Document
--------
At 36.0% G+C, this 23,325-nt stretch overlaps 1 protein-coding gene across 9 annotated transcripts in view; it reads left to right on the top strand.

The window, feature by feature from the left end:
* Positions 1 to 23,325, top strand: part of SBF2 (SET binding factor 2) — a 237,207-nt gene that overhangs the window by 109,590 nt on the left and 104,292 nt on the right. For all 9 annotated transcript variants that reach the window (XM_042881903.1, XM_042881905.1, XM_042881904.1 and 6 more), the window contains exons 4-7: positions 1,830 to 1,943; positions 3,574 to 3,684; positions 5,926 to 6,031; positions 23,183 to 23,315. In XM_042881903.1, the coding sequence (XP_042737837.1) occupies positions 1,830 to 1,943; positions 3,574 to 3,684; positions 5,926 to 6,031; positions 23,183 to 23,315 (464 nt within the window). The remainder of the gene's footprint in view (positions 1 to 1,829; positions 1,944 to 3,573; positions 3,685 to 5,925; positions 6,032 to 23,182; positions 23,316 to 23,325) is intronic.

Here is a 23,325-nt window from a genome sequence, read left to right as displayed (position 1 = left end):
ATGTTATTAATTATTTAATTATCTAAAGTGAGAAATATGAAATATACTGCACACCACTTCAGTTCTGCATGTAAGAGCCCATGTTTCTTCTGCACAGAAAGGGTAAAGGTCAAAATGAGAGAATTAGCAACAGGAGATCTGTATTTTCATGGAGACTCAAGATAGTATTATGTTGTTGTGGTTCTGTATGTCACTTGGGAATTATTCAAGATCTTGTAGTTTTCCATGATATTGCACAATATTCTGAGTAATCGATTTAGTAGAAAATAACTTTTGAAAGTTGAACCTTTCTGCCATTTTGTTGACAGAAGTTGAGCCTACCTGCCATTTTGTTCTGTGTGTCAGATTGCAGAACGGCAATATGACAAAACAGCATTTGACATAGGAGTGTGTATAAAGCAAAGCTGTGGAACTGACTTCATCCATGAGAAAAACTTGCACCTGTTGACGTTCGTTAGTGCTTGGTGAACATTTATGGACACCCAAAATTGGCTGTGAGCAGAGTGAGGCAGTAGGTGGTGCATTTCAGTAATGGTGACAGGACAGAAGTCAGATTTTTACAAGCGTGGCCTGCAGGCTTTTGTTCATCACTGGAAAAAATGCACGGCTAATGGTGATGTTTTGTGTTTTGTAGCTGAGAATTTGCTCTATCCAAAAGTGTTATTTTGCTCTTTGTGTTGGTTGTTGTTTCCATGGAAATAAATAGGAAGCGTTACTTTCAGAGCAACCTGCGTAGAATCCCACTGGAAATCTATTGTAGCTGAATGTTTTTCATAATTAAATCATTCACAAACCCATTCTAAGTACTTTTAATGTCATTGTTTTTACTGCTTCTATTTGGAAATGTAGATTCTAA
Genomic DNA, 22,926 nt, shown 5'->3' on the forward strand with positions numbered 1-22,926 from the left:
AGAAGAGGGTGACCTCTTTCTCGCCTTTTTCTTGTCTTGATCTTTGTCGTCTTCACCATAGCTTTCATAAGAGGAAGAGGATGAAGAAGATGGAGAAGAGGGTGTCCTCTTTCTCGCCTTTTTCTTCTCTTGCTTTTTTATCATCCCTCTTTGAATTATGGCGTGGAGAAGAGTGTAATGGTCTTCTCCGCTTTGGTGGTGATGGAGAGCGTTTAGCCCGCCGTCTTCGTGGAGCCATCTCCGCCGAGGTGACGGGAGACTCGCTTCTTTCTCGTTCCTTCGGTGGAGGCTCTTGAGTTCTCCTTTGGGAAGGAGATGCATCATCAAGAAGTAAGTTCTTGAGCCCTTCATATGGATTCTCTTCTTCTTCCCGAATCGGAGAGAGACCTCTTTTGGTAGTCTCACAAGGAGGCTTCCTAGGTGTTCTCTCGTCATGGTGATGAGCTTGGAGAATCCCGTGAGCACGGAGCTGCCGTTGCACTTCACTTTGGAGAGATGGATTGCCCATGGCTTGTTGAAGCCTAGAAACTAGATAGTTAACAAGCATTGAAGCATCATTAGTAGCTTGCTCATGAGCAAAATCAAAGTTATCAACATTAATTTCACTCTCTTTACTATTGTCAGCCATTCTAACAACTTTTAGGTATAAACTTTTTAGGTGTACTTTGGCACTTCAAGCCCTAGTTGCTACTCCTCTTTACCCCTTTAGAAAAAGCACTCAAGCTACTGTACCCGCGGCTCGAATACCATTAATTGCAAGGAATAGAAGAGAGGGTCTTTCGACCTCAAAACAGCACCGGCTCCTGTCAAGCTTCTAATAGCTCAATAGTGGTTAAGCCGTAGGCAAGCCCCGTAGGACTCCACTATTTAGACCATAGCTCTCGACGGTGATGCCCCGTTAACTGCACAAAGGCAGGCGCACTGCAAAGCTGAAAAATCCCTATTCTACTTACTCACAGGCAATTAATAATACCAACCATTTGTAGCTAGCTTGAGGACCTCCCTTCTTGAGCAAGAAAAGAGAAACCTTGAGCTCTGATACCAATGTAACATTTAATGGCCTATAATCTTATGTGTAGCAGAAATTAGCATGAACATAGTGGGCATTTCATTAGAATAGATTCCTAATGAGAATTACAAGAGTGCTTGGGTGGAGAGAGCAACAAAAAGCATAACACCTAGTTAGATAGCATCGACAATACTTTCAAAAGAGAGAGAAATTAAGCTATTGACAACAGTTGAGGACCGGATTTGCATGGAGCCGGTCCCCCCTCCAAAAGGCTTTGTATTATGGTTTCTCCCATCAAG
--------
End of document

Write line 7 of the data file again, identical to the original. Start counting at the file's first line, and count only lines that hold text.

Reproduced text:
AGAAGAGGGTGACCTCTTTCTCGCCTTTTTCTTGTCTTGATCTTTGTCGTCTTCACCATAGCTTTCATAAGAGGAAGAGGATGAAGAAGATGGAGAAGAGGGTGTCCTCTTTCTCGCCTTTTTCTTCTCTTGCTTTTTTATCATCCCTCTTTGAATTATGGCGTGGAGAAGAGTGTAATGGTCTTCTCCGCTTTGGTGGTGATGGAGAGCGTTTAGCCCGCCGTCTTCGTGGAGCCATCTCCGCCGAGGTGACGGGAGACTCGCTTCTTTCTCGTTCCTTCGGTGGAGGCTCTTGAGTTCTCCTTTGGGAAGGAGATGCATCATCAAGAAGTAAGTTCTTGAGCCCTTCATATGGATTCTCTTCTTCTTCCCGAATCGGAGAGAGACCTCTTTTGGTAGTCTCACAAGGAGGCTTCCTAGGTGTTCTCTCGTCATGGTGATGAGCTTGGAGAATCCCGTGAGCACGGAGCTGCCGTTGCACTTCACTTTGGAGAGATGGATTGCCCATGGCTTGTTGAAGCCTAGAAACTAGATAGTTAACAAGCATTGAAGCATCATTAGTAGCTTGCTCATGAGCAAAATCAAAGTTATCAACATTAATTTCACTCTCTTTACTATTGTCAGCCATTCTAACAACTTTTAGGTATAAACTTTTTAGGTGTACTTTGGCACTTCAAGCCCTAGTTGCTACTCCTCTTTACCCCTTTAGAAAAAGCACTCAAGCTACTGTACCCGCGGCTCGAATACCATTAATTGCAAGGAATAGAAGAGAGGGTCTTTCGACCTCAAAACAGCACCGGCTCCTGTCAAGCTTCTAATAGCTCAATAGTGGTTAAGCCGTAGGCAAGCCCCGTAGGACTCCACTATTTAGACCATAGCTCTCGACGGTGATGCCCCGTTAACTGCACAAAGGCAGGCGCACTGCAAAGCTGAAAAATCCCTATTCTACTTACTCACAGGCAATTAATAATACCAACCATTTGTAGCTAGCTTGAGGACCTCCCTTCTTGAGCAAGAAAAGAGAAACCTTGAGCTCTGATACCAATGTAACATTTAATGGCCTATAATCTTATGTGTAGCAGAAATTAGCATGAACATAGTGGGCATTTCATTAGAATAGATTCCTAATGAGAATTACAAGAGTGCTTGGGTGGAGAGAGCAACAAAAAGCATAACACCTAGTTAGATAGCATCGACAATACTTTCAAAAGAGAGAGAAATTAAGCTATTGACAACAGTTGAGGACCGGATTTGCATGGAGCCGGTCCCCCCTCCAAAAGGCTTTGTATTATGGTTTCTCCCATCAAG